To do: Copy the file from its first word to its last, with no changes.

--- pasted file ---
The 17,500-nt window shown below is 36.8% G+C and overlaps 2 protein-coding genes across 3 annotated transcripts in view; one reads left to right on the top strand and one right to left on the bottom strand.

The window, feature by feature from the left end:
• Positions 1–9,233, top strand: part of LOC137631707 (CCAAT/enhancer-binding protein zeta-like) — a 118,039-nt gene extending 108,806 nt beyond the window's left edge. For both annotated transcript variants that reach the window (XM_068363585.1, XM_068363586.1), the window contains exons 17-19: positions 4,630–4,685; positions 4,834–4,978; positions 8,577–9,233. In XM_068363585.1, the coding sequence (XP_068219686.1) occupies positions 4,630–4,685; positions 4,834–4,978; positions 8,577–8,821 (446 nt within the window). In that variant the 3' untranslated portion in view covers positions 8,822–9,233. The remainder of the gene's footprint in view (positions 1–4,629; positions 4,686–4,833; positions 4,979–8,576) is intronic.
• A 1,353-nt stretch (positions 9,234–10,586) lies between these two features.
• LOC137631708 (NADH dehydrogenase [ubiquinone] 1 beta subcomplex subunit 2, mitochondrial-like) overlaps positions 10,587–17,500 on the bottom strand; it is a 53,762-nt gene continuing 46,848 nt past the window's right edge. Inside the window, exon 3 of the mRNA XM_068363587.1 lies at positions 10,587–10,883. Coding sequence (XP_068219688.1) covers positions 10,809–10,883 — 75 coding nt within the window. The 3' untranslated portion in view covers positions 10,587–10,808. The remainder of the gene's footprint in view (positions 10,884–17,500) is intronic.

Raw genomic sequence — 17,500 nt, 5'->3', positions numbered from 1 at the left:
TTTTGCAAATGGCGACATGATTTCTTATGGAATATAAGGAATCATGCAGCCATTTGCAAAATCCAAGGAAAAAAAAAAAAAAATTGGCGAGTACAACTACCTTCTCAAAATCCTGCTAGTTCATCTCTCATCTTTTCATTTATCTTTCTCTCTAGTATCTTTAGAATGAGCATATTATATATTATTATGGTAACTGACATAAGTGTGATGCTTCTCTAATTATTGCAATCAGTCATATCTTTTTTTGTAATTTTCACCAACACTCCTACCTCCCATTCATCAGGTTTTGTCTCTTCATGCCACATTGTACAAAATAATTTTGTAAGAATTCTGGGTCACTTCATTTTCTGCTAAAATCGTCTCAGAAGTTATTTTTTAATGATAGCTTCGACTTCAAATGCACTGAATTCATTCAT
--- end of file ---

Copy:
The 17,500-nt window shown below is 36.8% G+C and overlaps 2 protein-coding genes across 3 annotated transcripts in view; one reads left to right on the top strand and one right to left on the bottom strand.

The window, feature by feature from the left end:
• Positions 1–9,233, top strand: part of LOC137631707 (CCAAT/enhancer-binding protein zeta-like) — a 118,039-nt gene extending 108,806 nt beyond the window's left edge. For both annotated transcript variants that reach the window (XM_068363585.1, XM_068363586.1), the window contains exons 17-19: positions 4,630–4,685; positions 4,834–4,978; positions 8,577–9,233. In XM_068363585.1, the coding sequence (XP_068219686.1) occupies positions 4,630–4,685; positions 4,834–4,978; positions 8,577–8,821 (446 nt within the window). In that variant the 3' untranslated portion in view covers positions 8,822–9,233. The remainder of the gene's footprint in view (positions 1–4,629; positions 4,686–4,833; positions 4,979–8,576) is intronic.
• A 1,353-nt stretch (positions 9,234–10,586) lies between these two features.
• LOC137631708 (NADH dehydrogenase [ubiquinone] 1 beta subcomplex subunit 2, mitochondrial-like) overlaps positions 10,587–17,500 on the bottom strand; it is a 53,762-nt gene continuing 46,848 nt past the window's right edge. Inside the window, exon 3 of the mRNA XM_068363587.1 lies at positions 10,587–10,883. Coding sequence (XP_068219688.1) covers positions 10,809–10,883 — 75 coding nt within the window. The 3' untranslated portion in view covers positions 10,587–10,808. The remainder of the gene's footprint in view (positions 10,884–17,500) is intronic.

Raw genomic sequence — 17,500 nt, 5'->3', positions numbered from 1 at the left:
TTTTGCAAATGGCGACATGATTTCTTATGGAATATAAGGAATCATGCAGCCATTTGCAAAATCCAAGGAAAAAAAAAAAAAAATTGGCGAGTACAACTACCTTCTCAAAATCCTGCTAGTTCATCTCTCATCTTTTCATTTATCTTTCTCTCTAGTATCTTTAGAATGAGCATATTATATATTATTATGGTAACTGACATAAGTGTGATGCTTCTCTAATTATTGCAATCAGTCATATCTTTTTTTGTAATTTTCACCAACACTCCTACCTCCCATTCATCAGGTTTTGTCTCTTCATGCCACATTGTACAAAATAATTTTGTAAGAATTCTGGGTCACTTCATTTTCTGCTAAAATCGTCTCAGAAGTTATTTTTTAATGATAGCTTCGACTTCAAATGCACTGAATTCATTCAT